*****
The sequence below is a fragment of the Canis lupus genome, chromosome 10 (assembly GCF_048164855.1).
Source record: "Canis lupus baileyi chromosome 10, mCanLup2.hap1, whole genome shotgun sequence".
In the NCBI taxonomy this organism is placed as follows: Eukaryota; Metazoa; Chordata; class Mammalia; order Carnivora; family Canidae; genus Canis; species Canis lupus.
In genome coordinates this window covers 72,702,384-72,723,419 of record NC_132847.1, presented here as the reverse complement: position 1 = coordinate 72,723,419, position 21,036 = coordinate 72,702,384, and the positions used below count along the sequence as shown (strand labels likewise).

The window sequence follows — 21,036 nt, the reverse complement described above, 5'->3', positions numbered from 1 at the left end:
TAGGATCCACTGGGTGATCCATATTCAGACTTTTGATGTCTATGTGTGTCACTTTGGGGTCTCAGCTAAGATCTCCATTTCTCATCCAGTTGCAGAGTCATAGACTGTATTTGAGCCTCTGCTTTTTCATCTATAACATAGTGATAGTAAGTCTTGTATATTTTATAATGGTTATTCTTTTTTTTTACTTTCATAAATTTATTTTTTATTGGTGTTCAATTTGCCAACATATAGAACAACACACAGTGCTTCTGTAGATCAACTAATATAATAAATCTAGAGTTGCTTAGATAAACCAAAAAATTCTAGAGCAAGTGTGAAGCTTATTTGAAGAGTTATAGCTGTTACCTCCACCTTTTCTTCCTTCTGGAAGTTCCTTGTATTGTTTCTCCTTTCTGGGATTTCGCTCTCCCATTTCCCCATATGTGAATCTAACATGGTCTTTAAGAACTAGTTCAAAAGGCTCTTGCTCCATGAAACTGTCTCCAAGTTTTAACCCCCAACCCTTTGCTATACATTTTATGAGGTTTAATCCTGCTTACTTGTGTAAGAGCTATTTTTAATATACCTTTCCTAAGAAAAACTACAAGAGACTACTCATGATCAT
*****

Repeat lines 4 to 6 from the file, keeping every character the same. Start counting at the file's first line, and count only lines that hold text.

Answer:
In genome coordinates this window covers 72,702,384-72,723,419 of record NC_132847.1, presented here as the reverse complement: position 1 = coordinate 72,723,419, position 21,036 = coordinate 72,702,384, and the positions used below count along the sequence as shown (strand labels likewise).

The window sequence follows — 21,036 nt, the reverse complement described above, 5'->3', positions numbered from 1 at the left end:
TAGGATCCACTGGGTGATCCATATTCAGACTTTTGATGTCTATGTGTGTCACTTTGGGGTCTCAGCTAAGATCTCCATTTCTCATCCAGTTGCAGAGTCATAGACTGTATTTGAGCCTCTGCTTTTTCATCTATAACATAGTGATAGTAAGTCTTGTATATTTTATAATGGTTATTCTTTTTTTTTACTTTCATAAATTTATTTTTTATTGGTGTTCAATTTGCCAACATATAGAACAACACACAGTGCTTCTGTAGATCAACTAATATAATAAATCTAGAGTTGCTTAGATAAACCAAAAAATTCTAGAGCAAGTGTGAAGCTTATTTGAAGAGTTATAGCTGTTACCTCCACCTTTTCTTCCTTCTGGAAGTTCCTTGTATTGTTTCTCCTTTCTGGGATTTCGCTCTCCCATTTCCCCATATGTGAATCTAACATGGTCTTTAAGAACTAGTTCAAAAGGCTCTTGCTCCATGAAACTGTCTCCAAGTTTTAACCCCCAACCCTTTGCTATACATTTTATGAGGTTTAATCCTGCTTACTTGTGTAAGAGCTATTTTTAATATACCTTTCCTAAGAAAAACTACAAGAGACTACTCATGATCAT